Some ‘feel-good’ socialists came under the leadership of Kejriwal with the hope of making him a socialist. When they were expelled unceremoniously, the communists celebrated because the positions and awards will now not have to be shared. The ideology (lessness) of the Aam Aadmi Party was not questioned by the socialists. Yet the question of internal democracy in the party triggered the big trouble.

The dictatorship of neo-liberalism is going on uninterrupted in the country’s politics. The socialists might not take note of the simple fact that under this dictatorship, internal democracy cannot prevail in parties.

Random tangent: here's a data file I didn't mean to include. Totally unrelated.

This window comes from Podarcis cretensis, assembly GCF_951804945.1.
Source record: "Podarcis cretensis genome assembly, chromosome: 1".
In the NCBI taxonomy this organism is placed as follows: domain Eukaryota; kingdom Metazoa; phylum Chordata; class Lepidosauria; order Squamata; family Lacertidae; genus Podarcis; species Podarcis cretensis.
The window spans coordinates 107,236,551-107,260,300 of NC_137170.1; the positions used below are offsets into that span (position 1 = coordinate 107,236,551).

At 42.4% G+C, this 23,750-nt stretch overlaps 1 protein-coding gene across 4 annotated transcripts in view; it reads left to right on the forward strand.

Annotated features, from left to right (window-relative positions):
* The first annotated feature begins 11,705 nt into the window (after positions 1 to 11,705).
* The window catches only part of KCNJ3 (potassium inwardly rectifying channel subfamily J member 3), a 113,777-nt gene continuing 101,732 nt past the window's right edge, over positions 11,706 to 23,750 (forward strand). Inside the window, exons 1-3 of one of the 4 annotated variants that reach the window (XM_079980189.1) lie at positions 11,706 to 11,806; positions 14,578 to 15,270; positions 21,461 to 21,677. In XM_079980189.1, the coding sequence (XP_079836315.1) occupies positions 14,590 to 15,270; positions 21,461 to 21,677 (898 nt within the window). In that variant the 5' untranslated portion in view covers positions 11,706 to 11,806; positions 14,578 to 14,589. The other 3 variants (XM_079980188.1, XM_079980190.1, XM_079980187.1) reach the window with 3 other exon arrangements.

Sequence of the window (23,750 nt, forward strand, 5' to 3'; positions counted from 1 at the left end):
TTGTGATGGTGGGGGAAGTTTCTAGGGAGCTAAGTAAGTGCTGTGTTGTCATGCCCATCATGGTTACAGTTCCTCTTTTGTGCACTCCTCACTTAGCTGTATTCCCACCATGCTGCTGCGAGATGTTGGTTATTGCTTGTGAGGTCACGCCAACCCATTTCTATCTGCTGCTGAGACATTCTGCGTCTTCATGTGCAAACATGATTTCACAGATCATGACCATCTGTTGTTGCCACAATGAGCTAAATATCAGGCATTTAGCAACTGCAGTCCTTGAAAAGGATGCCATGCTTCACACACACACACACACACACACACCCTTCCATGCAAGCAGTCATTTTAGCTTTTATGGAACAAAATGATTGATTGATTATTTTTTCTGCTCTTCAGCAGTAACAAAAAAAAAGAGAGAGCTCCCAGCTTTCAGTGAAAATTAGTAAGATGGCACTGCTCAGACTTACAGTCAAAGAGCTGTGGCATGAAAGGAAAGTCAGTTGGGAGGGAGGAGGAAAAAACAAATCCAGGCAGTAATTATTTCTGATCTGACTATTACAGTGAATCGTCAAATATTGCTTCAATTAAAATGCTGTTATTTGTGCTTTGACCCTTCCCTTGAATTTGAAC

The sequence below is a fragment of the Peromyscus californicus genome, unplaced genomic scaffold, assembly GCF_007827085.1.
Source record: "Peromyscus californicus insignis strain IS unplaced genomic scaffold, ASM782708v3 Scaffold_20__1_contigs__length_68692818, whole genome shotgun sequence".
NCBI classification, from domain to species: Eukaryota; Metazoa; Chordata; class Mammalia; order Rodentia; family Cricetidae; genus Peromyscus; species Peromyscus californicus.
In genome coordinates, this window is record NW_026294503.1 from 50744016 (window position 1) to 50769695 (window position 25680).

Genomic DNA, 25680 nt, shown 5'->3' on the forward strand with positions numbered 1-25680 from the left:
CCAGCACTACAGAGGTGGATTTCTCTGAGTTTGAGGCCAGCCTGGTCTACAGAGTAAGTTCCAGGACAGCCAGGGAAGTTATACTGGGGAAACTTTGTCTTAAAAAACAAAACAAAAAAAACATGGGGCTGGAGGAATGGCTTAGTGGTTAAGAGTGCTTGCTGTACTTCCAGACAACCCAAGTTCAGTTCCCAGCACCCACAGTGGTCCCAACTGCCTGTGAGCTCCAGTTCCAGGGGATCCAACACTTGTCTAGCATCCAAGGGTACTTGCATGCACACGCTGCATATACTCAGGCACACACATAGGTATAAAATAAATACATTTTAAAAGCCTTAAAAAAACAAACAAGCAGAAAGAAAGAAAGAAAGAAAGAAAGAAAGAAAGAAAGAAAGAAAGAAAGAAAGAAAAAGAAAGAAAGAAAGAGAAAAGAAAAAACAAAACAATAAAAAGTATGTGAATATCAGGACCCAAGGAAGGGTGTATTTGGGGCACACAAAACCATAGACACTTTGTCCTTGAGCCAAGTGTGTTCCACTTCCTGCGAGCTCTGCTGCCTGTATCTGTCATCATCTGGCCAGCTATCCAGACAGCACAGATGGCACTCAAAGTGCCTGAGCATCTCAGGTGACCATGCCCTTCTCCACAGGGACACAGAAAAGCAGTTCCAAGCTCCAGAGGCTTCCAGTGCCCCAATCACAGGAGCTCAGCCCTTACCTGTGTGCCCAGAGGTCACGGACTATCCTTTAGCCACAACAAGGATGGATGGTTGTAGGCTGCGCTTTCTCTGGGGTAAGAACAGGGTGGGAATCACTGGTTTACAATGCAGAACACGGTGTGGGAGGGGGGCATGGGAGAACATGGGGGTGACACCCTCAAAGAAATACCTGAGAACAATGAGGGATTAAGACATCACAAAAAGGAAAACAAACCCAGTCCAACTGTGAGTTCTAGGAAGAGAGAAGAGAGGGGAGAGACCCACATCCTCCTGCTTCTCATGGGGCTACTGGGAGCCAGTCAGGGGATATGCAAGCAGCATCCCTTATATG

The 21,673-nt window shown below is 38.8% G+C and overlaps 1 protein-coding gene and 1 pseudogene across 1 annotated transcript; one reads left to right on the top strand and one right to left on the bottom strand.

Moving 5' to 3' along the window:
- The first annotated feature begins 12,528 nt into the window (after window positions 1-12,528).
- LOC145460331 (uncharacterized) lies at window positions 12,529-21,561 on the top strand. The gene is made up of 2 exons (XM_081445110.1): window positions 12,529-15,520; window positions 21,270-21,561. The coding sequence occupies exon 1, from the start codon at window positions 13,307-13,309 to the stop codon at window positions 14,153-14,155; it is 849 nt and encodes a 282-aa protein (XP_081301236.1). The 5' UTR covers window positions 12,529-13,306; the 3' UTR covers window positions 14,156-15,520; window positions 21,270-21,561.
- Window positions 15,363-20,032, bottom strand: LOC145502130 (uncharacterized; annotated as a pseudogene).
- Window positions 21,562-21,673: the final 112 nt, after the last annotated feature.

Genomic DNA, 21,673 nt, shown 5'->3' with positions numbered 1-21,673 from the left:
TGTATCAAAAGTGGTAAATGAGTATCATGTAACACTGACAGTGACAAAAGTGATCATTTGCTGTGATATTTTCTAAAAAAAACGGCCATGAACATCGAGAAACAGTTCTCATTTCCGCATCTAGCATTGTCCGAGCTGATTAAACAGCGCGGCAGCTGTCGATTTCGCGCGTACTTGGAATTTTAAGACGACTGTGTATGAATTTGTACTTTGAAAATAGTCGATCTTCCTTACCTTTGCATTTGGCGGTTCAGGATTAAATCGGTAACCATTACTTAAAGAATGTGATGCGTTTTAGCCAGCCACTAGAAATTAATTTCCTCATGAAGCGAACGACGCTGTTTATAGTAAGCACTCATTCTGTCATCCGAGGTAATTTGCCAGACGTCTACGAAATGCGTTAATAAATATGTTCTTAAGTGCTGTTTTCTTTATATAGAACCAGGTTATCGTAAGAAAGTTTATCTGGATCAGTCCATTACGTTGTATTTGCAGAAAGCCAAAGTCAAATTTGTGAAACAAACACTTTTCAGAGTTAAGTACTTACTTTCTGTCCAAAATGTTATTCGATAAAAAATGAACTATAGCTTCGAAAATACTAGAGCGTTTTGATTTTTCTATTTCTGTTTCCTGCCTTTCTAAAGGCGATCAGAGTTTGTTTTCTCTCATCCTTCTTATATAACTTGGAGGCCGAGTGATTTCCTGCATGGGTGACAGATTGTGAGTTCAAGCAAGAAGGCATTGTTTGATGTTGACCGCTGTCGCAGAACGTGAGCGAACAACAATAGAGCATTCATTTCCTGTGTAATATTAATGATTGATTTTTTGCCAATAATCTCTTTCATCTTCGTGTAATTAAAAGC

In this context let us accept that the record of the Bharatiya Janata Party (BJP) has been the best in terms of internal democracy in the party. But today the same party remains the largest model of individual-dictatorship. The BJP is currently the largest political party in the country, but not a single leader can muster the courage to raise his/her voice in favor of internal democracy. This is a miracle not of Hitler-inspired fascism of the RSS but a result of the blind-faith in corporate capitalism. Manmohan Singh, the father of New Economic Policies in India, is a renowned economist. He implemented the New Economic Policies in a classical method. Prime Minister Narendra Modi plays blind. Just as Modi likes blind-devotees, in the era of corporate politics, the corporate houses of India and the world also need blind leaders/intellectuals. This single phenomenon of the elimination of internal democracy in the party can become a major reason for BJP’s decline in the future. However, the communists want AAP government in Delhi at any cost. Not for secularism, but for occupation of positions and awards and for some share in power.